Duyen Nguyen '13 Researches Women Whose 'Hats Were in the Ring'

by Jay Stephens '14
Duyen Nguyen '13
"A lot of these women knew going in that they might not win, but they did it anyway," Nguyen explains. "They ran and they campaigned anyway to create a statement, which is really powerful."

The evening of Tues., Nov. 6 proved to be a night of firsts for women in the United States. Tammy Baldwin (D-Wisconsin) became the first openly lesbian woman elected to the Senate. Mazie Hirono (D-Hawaii) became the first Asian-American woman and Buddhist elected to the upper chamber. Tulsi Gabbard (D-Hawaii) became the first Hindi woman elected to Congress. Grace Meng (D-New York) became the first Asian-American woman to represent her state in Congress. New Hampshire is now the first state to have women occupying every top elected position.

The aforementioned women as well as several others, including Elizabeth Warren (D-Massachusetts), edged out male adversaries to take seats rarely - or never - occupied by a woman. Now comprising a record 20 percent of the Senate, the political strength of women in the United States is manifesting itself like never before, a fact that comes as exceptionally good news to Duyen Nguyen '13.

Last summer, the Wichita, Kan., native and political science major dedicated her time to the expansion of an online database that identifies female candidates who ran for office before 1920 - and thus before the 19th Amendment which allowed them to vote was ratified - called Her Hat Was in the Ring!  Under the guidance of project creators such as Wendy Chmielewski, George R. Cooley curator of the Swarthmore College Peace Collection, and with the help of Alison Roseberry-Polier '14, a gender and sexuality studies and history double major from New York City, and Bryn Mawr College junior Ani Chen, Nguyen searched virtual archives and created biographies for several little-known women involved in the political process of the early 20th century. Their work was supported by Tri-Co Digital Humanities, an initiative committed to discovering and promoting digital literacy and sophistication and innovating through humanities-based inquiry using new technology.

"The database currently has 2,300 women listed, but we estimated that 4,000-5,000 women campaigned for elective office before 1920, and many won," Chmielewski says. "We expect the data we continue to gather will lead to re-interpretations of the history of women's role in elective politics in the U.S." 

"A lot of these women [who ran for office] knew going in that they might not win but the really interesting thing is that they did it anyway," Nguyen explains. "They ran and they campaigned anyway to create a statement, which is really powerful."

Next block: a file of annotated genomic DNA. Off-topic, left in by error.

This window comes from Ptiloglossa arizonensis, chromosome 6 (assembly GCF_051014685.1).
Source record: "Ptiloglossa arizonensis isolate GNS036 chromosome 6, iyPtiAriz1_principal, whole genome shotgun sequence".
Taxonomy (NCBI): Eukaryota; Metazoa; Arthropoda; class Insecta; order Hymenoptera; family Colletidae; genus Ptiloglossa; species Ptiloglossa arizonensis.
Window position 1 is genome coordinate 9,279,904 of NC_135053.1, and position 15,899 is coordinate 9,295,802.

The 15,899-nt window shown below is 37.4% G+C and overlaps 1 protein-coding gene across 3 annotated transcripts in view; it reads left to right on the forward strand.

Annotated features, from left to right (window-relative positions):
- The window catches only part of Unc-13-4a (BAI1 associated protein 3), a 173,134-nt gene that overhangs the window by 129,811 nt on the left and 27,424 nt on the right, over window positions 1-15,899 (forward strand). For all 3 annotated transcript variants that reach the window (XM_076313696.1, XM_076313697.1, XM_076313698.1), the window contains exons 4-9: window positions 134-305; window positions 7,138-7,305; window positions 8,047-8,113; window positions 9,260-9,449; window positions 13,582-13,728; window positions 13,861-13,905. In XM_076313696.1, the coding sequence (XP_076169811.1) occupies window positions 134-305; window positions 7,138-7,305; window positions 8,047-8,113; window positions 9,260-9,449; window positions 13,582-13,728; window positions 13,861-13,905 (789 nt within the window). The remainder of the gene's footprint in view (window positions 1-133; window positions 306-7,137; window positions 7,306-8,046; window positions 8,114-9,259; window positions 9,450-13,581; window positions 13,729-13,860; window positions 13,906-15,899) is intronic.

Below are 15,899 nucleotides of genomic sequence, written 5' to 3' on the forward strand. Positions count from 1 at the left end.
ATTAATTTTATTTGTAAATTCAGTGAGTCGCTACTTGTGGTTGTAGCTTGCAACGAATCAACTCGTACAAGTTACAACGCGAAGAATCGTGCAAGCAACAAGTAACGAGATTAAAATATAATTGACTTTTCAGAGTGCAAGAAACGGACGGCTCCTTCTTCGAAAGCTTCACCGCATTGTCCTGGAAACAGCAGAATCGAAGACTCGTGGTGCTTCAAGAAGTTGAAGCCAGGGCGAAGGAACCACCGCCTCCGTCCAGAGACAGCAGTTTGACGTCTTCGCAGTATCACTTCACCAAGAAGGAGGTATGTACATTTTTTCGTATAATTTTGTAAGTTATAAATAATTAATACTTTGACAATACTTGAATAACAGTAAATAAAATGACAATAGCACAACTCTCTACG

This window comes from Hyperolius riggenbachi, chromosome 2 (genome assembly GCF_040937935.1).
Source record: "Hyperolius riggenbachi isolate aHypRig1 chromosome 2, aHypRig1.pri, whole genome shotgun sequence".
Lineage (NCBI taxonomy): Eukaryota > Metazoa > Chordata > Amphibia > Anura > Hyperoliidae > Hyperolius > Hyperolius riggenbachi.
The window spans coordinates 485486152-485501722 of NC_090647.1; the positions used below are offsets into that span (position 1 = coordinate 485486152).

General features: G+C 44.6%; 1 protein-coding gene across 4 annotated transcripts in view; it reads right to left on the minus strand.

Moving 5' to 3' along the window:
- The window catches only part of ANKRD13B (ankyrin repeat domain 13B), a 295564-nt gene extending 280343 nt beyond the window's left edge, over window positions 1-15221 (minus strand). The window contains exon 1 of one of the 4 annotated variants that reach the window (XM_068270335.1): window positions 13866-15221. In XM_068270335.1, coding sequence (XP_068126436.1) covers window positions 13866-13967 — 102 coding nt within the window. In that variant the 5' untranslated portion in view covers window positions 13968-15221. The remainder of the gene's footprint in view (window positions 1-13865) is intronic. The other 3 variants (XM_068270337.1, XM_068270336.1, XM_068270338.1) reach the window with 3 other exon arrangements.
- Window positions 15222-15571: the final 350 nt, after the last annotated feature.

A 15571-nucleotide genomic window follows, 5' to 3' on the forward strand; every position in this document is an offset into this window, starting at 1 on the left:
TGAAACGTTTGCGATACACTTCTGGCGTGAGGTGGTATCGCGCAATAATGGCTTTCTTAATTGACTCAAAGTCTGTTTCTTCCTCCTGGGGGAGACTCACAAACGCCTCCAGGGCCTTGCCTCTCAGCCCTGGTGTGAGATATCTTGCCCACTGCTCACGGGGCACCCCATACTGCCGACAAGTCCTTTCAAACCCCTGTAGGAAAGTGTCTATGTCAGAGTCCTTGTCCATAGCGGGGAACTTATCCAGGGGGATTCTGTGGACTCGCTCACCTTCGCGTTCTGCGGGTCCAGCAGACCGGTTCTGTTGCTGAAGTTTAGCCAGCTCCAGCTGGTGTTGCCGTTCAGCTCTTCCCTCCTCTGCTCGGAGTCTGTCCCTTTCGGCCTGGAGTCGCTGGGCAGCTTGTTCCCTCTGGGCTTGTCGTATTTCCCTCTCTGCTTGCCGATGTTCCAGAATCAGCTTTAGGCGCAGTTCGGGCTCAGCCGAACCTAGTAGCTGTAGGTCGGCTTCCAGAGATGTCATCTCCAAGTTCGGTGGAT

But the presence of women in political races was not limited to statement-making, as Nguyen excitedly notes. "A lot of these women did end up winning, and being successful in an election where the odds are so stacked against you and winning anyway really says something about the type of person that you are."

One successfully elected woman was 27-year-old Susana Salter. In 1887, Susana became the first female mayor in the United States. But on the morning of the election, Susanna was not even aware her name was on the Argonia, Kan., ballot.

"She didn't get elected because she wanted to be elected," Nguyen says. "The men in the town were making fun of her for being this sort of stand-out woman. [They thought] that she wouldn't win and that this would send a message to her."

The plan backfired when Susanna found out about the prank in the middle of doing laundry and promptly spent the rest of the day campaigning around town. Defeating all of the men on the ballot and making history, she had the last laugh in more ways than one.

But as intellectually rich as stories like that of Susanna are, Nguyen could not emphasize enough how difficult attaining information for Her Hat Was in the Ring! could often be.

"I would find these hints of resources about some of these women but I couldn't get access to them because they were in archives or stacked away somewhere," she says. "We have the archives, and there has been some effort [to digitize], but there has to be a lot more digitization of resources to make information much easier to access and much less expensive for researchers to look at. I feel like there's a lot of important research out there that people probably want to do but they can't do it because they don't have the money for that information."

But for now, Nguyen is incredibly happy with what she learned in her work this summer and how successful Her Hat Was in the Ring! has been in providing access to previously obscure knowledge about the participation of women in early American politics.

"I always thought of history as a very static study," she admits. "Besides the idea that you learn from history the philosophy you go on to enact, I think that history means a lot more than just that. It's about understanding where you came from, how we are now, and where we could go."

If the 2012 election is to be taken as any indication, where this nation could go in terms of incorporating and representing women in the political realm appears to be more promising than ever before.